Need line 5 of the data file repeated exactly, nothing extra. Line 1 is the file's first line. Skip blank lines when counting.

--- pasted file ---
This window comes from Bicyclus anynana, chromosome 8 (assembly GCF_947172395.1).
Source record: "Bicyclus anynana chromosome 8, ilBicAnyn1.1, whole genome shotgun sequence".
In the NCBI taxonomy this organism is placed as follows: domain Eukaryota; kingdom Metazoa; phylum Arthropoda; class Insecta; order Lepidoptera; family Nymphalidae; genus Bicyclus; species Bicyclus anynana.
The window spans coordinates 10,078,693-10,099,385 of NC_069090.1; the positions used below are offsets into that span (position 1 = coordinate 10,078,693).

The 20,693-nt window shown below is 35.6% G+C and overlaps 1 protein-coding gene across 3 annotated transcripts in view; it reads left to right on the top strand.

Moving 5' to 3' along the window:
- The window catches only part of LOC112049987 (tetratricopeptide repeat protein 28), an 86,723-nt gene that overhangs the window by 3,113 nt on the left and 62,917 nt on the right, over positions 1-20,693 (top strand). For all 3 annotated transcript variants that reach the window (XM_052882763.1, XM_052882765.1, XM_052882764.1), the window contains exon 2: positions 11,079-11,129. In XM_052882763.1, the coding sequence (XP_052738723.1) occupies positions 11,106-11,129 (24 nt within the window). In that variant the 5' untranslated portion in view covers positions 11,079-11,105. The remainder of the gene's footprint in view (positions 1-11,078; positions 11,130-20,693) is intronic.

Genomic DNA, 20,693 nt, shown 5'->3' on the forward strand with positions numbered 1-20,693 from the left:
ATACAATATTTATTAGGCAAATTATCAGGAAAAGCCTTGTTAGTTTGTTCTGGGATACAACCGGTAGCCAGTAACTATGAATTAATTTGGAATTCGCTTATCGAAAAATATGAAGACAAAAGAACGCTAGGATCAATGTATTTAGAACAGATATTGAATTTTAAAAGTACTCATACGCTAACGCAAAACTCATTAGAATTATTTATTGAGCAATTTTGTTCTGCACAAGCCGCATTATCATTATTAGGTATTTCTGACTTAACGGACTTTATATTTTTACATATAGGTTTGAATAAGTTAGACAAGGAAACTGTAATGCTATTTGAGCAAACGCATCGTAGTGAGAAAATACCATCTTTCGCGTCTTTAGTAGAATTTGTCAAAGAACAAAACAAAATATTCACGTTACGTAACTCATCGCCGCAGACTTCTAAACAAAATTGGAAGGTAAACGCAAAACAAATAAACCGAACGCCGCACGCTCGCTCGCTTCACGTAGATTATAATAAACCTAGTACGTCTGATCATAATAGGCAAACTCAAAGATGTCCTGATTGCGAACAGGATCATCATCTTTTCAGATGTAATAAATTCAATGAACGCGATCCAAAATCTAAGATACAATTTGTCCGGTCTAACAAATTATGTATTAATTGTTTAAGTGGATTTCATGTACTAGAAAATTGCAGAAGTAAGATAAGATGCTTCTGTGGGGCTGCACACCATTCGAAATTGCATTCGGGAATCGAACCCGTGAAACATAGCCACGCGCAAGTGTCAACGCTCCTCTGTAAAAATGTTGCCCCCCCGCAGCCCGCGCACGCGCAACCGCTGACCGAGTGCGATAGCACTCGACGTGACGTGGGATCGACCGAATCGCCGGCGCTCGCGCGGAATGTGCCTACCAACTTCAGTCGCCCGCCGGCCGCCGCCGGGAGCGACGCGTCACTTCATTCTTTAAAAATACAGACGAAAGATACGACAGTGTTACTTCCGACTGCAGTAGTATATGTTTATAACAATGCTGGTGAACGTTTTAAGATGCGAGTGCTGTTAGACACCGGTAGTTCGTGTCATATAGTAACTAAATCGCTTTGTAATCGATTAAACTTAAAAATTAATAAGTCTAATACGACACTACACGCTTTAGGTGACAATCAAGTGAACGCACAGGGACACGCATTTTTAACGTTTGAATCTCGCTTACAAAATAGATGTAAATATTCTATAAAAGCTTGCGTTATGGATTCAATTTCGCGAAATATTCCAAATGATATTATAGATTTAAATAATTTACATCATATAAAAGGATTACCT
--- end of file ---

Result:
The 20,693-nt window shown below is 35.6% G+C and overlaps 1 protein-coding gene across 3 annotated transcripts in view; it reads left to right on the top strand.